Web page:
Dartmouth limits large gatherings on campus and suspends tours
Dartmouth has not joined the growing list of U.S. colleges and universities that have suspended in-person classes due to the spread of coronavirus as of Tuesday night.
However, in an email sent to campus on Tuesday evening, College provost Joseph Helble instead issued guidance that students — including those with interim housing on campus — leave campus once finished with their finals, practice social distancing and avoid international travel. The email stated that while the interim period will be used to assess the best way to provide “educational continuity,” the College intends to hold spring term classes on campus as of now.
Helble wrote that while students are strongly encouraged to leave campus by the end of the week, they will be required to leave campus by March 16 to minimize the risk of coronavirus transmission. According to the email, there will be “very few exceptions” to this directive, and these exceptions will be “based on visa status or known high-need medical or other circumstances” and managed by Student Affairs.
The College will also limit large gatherings on campus out of an abundance of caution in light of a new case of an Upper Valley resident who tested positive for coronavirus this past weekend.
Helble wrote that all events held on campus with over 100 attendees between now and April 17 should be canceled, postponed, made accessible via virtual streaming or modified to reduce attendance below 100 people. College spokesperson Diana Lawrence wrote in an email that the ban applies to all social events, including student events.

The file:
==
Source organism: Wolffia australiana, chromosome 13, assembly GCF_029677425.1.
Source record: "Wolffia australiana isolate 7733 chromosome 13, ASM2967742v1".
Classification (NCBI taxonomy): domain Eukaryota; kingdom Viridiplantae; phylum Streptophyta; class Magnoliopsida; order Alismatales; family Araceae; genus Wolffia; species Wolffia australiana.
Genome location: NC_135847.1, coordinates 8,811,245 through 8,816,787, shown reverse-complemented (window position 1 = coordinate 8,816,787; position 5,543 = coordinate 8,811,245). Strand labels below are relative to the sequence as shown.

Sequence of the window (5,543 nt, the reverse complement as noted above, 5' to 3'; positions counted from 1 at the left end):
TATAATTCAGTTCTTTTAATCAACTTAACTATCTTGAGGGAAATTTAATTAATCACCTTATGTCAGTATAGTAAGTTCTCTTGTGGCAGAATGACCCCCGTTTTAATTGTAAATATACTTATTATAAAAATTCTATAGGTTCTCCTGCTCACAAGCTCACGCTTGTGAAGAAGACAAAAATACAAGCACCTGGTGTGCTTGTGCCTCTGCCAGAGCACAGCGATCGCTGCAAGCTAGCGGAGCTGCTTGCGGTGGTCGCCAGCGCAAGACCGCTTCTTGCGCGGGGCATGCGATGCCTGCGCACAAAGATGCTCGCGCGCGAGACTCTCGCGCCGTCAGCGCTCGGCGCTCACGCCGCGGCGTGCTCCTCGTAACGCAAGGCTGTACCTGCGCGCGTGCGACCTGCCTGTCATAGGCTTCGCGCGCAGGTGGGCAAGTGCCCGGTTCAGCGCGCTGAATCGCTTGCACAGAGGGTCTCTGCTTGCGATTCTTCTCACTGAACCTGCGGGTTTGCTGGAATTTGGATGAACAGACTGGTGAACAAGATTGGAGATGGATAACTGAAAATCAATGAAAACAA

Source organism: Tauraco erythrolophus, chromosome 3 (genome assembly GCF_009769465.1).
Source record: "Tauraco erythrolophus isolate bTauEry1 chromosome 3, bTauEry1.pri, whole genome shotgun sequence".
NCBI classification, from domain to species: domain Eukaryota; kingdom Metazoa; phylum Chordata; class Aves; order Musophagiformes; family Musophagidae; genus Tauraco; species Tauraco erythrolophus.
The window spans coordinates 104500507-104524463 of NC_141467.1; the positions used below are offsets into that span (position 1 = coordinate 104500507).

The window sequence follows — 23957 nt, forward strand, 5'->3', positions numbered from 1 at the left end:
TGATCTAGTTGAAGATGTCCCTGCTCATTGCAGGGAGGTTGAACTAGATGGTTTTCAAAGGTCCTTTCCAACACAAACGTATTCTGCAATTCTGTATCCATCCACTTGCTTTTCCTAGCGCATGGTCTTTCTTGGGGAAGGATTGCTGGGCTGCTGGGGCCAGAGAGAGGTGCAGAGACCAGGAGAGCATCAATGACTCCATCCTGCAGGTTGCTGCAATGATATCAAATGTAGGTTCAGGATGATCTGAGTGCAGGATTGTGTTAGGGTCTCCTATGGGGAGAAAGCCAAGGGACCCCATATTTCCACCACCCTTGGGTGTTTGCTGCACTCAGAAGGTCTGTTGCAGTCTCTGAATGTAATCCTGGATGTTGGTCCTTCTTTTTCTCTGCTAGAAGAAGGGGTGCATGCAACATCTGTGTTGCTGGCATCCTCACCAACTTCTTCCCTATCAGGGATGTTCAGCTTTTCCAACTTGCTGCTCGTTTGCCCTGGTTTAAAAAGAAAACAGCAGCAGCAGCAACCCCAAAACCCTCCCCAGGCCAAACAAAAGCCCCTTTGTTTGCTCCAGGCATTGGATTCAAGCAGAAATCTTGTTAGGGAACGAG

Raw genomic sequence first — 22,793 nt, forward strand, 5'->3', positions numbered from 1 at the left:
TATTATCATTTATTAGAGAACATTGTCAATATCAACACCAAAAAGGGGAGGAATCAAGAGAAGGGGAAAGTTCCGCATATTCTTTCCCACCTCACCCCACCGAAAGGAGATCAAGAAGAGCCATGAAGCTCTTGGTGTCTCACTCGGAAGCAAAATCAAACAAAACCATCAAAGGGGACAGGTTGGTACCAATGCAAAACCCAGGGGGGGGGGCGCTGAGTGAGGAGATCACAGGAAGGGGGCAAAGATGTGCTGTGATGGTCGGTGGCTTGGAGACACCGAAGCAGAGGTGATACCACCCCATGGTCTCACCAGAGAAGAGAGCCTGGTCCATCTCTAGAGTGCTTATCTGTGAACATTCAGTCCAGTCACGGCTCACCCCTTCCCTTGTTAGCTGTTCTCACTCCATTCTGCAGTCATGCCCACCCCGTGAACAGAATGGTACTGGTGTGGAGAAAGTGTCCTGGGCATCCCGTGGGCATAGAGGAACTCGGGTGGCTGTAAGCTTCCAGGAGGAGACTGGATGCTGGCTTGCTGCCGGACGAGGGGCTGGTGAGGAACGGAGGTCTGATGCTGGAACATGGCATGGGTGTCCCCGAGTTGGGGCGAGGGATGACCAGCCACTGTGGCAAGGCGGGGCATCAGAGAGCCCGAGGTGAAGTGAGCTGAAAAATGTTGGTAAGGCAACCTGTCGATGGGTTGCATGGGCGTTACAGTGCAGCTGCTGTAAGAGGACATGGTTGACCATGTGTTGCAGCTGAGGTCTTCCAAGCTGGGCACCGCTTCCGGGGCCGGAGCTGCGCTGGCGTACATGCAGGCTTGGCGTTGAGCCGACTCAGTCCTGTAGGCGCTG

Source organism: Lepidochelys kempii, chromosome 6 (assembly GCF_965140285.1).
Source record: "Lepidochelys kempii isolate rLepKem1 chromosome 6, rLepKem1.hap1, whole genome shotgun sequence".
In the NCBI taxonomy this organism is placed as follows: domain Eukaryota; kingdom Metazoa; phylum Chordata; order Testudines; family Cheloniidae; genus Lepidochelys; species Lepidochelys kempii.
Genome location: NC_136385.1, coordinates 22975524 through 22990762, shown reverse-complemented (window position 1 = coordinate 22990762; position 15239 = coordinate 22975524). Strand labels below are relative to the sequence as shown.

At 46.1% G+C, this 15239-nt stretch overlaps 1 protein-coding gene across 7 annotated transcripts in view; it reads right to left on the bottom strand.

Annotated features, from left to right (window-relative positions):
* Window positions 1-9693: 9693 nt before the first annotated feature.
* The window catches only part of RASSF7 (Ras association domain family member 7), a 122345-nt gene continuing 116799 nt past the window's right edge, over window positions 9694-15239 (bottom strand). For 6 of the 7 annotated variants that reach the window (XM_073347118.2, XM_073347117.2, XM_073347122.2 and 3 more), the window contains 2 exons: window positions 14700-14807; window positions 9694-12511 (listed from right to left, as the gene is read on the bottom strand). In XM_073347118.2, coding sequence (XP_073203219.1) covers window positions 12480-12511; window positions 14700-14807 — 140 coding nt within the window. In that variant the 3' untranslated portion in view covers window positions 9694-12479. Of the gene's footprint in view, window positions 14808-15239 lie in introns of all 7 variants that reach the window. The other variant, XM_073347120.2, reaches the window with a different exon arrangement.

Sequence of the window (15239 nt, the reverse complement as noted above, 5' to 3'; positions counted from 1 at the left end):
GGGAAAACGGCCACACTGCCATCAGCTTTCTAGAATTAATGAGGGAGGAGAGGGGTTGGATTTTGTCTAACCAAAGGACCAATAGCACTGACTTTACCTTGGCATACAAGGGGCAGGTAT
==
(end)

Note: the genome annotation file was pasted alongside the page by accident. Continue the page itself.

For events with fewer than 100 people, the College recommends that those in attendance practice “social distancing,” which involves maintaining approximately six feet away from others when possible. The College also recommends that those holding events share information about good hygiene and remind those with possible symptoms to remain at home.
Furthermore, the admissions office will be suspending all campus visit operations starting on March 13. No tours on campus will occur until at least April 17 and the first Dimensions of Dartmouth session, which was scheduled to take place on April 16 and 17, will be cancelled.
Across campus, information sheets about preventing the spread of coronavirus have been posted in bathrooms, on doors and throughout other open spaces. The entrance to the Hopkins Center for the Arts has a large sign asking visitors feeling unwell to return home.
Helble wrote that the College has curtailed domestic travel for athletic events and teams will not be permitted to travel to states where an emergency has been declared. The Ivy League announced on Tuesday morning that it had canceled the upcoming Ivy League men’s and women’s basketball tournaments, which were scheduled to take place from March 13 to March 15 at Harvard University, which recently announced that it would move to virtual instruction following the spring break.
Additionally, the conference announced that it would be “implementing highly-restrictive, in-venue spectator limitations” for all other future campus athletic competitions and cancelling all out-of-season practices and events, and Helble wrote that spectator attendance at these competitions should follow the conference’s stated guidelines.
Over the weekend, a third Upper Valley resident tested positive for coronavirus, and he was believed to have come in contact with the second of two Dartmouth-Hitchcock Medical Center employees who tested positive for the coronavirus last week. The second individual had attended a church service on March 1 at Hope Bible Fellowship before knowing he had been exposed to the virus, and health officials said on Sunday that the third individual acquired the virus there.
Four individuals in total have tested positive for the coronavirus in New Hampshire, with the fourth individual being a resident of Rockingham County.